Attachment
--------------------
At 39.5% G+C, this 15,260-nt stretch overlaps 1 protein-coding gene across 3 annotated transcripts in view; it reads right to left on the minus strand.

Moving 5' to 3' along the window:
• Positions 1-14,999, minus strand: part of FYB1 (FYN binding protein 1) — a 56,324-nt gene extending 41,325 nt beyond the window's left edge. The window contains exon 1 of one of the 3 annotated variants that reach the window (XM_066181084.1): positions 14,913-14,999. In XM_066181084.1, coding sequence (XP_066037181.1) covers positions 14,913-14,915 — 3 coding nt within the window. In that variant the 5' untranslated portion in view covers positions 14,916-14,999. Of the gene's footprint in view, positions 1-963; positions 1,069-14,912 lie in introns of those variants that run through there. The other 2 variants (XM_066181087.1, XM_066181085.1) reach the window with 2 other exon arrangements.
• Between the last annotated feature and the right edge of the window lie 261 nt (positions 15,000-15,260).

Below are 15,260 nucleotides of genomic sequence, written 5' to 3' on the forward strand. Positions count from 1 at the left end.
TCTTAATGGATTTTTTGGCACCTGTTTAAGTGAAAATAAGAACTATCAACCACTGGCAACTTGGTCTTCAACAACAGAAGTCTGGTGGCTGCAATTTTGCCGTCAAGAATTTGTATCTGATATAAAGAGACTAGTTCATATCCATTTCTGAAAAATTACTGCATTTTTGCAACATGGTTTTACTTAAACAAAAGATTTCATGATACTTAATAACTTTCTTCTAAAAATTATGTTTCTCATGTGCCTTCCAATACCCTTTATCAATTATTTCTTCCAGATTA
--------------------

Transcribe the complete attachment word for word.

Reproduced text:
At 39.5% G+C, this 15,260-nt stretch overlaps 1 protein-coding gene across 3 annotated transcripts in view; it reads right to left on the minus strand.

Moving 5' to 3' along the window:
• Positions 1-14,999, minus strand: part of FYB1 (FYN binding protein 1) — a 56,324-nt gene extending 41,325 nt beyond the window's left edge. The window contains exon 1 of one of the 3 annotated variants that reach the window (XM_066181084.1): positions 14,913-14,999. In XM_066181084.1, coding sequence (XP_066037181.1) covers positions 14,913-14,915 — 3 coding nt within the window. In that variant the 5' untranslated portion in view covers positions 14,916-14,999. Of the gene's footprint in view, positions 1-963; positions 1,069-14,912 lie in introns of those variants that run through there. The other 2 variants (XM_066181087.1, XM_066181085.1) reach the window with 2 other exon arrangements.
• Between the last annotated feature and the right edge of the window lie 261 nt (positions 15,000-15,260).

Below are 15,260 nucleotides of genomic sequence, written 5' to 3' on the forward strand. Positions count from 1 at the left end.
TCTTAATGGATTTTTTGGCACCTGTTTAAGTGAAAATAAGAACTATCAACCACTGGCAACTTGGTCTTCAACAACAGAAGTCTGGTGGCTGCAATTTTGCCGTCAAGAATTTGTATCTGATATAAAGAGACTAGTTCATATCCATTTCTGAAAAATTACTGCATTTTTGCAACATGGTTTTACTTAAACAAAAGATTTCATGATACTTAATAACTTTCTTCTAAAAATTATGTTTCTCATGTGCCTTCCAATACCCTTTATCAATTATTTCTTCCAGATTA